Remember the name Joey King.
That's not some crusty old Vegas comedian, but the pint-size star of "Ramona and Beezus." As the misfit middle child of a Portland, Ore., family, the kid's a natural, and she's likely to be sticking around awhile.
The same can't be said for the movie, which is so friction-free that it slips from memory before the credits fade.
Although it's based on the first book in a beloved series by Beverly Cleary ("Henry Huggins") that debuted in 1955, "Ramona and Beezus" is set in the present. So there's a potentially timely subplot about her father (John Corbett) losing his job and wondering whether to uproot his wife (Bridget Moynihan) and three kids to some scrubbier, start-over locale.
No problem, declares spunky, 9-year-old Ramona, who opens a lemonade stand and then a car-washing service to stave off the bill collectors. This is one of those family flicks where every mishap — a car covered in rainbow paint — is an occasion for forgiving hugs.
The books are built around the mostly love-sometimes hate relationship between imaginative Ramona and her adolescent sister Beatrice (aka "Beezus," played by Selena Gomez). But here, that relationship takes a back seat to the economic uncertainty and to the romantic travails of Aunt Bea (Ginnifer Goodwin) and her carefree ex-boyfriend Hobart (Josh Duhamel).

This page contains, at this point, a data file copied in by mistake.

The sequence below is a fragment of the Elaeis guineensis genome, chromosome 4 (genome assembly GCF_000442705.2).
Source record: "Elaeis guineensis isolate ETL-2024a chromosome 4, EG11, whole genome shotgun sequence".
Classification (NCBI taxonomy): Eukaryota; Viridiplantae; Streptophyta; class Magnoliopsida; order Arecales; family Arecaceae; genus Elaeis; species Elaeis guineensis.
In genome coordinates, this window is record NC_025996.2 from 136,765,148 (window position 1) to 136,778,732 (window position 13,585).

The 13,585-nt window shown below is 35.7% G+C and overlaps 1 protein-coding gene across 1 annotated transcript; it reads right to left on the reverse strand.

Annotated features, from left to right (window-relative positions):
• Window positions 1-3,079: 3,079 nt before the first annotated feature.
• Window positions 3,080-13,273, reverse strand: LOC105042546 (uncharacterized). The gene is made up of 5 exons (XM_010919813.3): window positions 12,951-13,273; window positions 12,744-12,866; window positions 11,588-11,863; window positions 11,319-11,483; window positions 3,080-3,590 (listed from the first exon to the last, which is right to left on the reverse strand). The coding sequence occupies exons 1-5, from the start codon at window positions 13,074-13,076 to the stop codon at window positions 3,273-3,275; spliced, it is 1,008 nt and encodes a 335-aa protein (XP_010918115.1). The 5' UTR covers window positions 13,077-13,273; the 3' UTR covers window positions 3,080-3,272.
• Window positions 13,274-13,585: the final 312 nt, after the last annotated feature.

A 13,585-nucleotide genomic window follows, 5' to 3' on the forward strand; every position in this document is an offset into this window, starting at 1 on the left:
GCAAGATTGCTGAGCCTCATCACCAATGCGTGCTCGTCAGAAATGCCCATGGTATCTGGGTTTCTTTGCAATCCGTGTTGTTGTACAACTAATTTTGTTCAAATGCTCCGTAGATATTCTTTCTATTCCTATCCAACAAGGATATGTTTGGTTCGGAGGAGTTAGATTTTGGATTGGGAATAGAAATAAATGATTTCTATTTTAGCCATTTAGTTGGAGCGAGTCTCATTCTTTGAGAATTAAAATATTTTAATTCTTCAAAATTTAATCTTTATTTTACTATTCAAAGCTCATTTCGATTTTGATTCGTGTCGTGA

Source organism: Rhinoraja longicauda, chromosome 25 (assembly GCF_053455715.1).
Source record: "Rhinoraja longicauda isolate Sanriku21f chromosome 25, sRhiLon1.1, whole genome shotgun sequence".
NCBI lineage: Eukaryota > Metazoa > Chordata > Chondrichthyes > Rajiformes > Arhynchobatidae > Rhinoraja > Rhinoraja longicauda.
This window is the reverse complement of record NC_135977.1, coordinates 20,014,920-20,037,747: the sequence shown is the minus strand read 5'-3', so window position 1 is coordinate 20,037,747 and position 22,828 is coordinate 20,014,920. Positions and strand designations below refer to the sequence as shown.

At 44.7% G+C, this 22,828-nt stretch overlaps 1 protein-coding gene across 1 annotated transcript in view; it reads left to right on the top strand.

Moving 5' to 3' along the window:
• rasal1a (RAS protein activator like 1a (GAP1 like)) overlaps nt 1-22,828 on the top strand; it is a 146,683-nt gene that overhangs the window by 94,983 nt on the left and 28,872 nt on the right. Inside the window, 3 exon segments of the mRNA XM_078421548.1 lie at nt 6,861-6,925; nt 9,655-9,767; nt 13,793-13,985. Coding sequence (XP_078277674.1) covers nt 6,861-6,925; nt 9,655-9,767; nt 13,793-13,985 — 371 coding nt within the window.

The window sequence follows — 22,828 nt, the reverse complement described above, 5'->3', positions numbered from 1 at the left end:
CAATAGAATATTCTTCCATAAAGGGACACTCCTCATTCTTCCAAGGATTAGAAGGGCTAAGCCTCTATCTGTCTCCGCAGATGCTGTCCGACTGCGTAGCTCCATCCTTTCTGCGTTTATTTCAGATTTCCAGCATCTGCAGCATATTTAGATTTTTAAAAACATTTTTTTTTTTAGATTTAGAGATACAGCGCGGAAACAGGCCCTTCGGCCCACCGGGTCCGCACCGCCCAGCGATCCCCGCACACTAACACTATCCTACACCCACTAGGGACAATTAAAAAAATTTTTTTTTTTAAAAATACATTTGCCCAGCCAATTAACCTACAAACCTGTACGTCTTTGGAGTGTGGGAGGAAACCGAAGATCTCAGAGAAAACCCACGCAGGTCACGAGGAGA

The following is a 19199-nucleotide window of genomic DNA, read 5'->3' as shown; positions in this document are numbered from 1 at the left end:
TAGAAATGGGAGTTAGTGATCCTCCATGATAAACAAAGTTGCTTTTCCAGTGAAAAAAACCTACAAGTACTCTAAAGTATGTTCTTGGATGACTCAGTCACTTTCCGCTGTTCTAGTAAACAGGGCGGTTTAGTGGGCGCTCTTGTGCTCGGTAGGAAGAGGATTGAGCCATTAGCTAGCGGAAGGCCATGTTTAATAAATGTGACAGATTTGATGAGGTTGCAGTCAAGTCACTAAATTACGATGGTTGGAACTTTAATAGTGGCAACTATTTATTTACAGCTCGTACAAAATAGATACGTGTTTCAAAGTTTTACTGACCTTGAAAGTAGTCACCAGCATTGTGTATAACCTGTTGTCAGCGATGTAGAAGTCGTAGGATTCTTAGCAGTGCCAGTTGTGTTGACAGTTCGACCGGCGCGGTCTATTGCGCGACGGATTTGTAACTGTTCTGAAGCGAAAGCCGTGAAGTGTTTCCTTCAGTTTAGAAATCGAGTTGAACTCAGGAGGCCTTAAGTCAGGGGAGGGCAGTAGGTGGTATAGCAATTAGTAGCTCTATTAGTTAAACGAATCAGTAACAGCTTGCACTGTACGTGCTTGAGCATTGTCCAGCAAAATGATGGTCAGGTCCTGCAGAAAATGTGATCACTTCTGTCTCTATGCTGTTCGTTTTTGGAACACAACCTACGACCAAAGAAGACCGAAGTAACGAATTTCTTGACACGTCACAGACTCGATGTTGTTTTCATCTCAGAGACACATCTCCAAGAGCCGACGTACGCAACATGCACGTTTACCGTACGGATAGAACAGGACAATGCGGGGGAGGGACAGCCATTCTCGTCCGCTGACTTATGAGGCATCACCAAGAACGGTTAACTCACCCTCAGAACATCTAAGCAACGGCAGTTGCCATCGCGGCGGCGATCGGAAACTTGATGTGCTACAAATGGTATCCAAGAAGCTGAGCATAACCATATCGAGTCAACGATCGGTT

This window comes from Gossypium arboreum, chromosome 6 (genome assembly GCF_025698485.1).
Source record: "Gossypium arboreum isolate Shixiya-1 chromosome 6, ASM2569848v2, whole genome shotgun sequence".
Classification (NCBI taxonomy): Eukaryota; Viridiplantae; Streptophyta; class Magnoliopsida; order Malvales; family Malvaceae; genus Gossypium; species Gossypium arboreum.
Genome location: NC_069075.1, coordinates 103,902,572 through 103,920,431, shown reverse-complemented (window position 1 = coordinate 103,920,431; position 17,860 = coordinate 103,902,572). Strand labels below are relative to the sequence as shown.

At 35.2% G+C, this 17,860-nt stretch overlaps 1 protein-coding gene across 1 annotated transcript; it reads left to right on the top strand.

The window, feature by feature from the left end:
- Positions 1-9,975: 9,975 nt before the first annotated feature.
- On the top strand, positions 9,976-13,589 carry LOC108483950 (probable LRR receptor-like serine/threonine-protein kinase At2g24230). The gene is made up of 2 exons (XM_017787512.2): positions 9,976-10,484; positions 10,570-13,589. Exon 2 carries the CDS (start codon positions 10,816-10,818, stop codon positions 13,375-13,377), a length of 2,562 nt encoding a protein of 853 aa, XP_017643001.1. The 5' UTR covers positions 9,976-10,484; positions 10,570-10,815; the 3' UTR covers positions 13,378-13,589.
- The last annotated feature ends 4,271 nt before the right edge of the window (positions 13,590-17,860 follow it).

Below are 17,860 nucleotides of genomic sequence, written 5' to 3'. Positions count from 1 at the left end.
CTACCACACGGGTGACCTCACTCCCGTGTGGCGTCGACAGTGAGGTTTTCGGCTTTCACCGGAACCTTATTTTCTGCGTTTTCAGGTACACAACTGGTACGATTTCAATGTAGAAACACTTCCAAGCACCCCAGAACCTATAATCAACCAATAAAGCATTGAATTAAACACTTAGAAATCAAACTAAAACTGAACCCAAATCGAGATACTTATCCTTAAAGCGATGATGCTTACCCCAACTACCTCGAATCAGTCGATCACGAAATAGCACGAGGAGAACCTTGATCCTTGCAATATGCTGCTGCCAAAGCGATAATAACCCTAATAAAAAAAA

The divided focus is so fuzzy that we never get a clear sense of what makes Ramona so special. There are a couple of cute animated fantasy sequences but, except for a limber pop-rock soundtrack ("Walking on Sunshine" again?), there's little of the rubbery energy that propels kid-centric comedies like "Malcolm in the Middle" and "Diary of a Wimpy Kid."
Still, in Vegas, they're betting that Joey King will bounce back.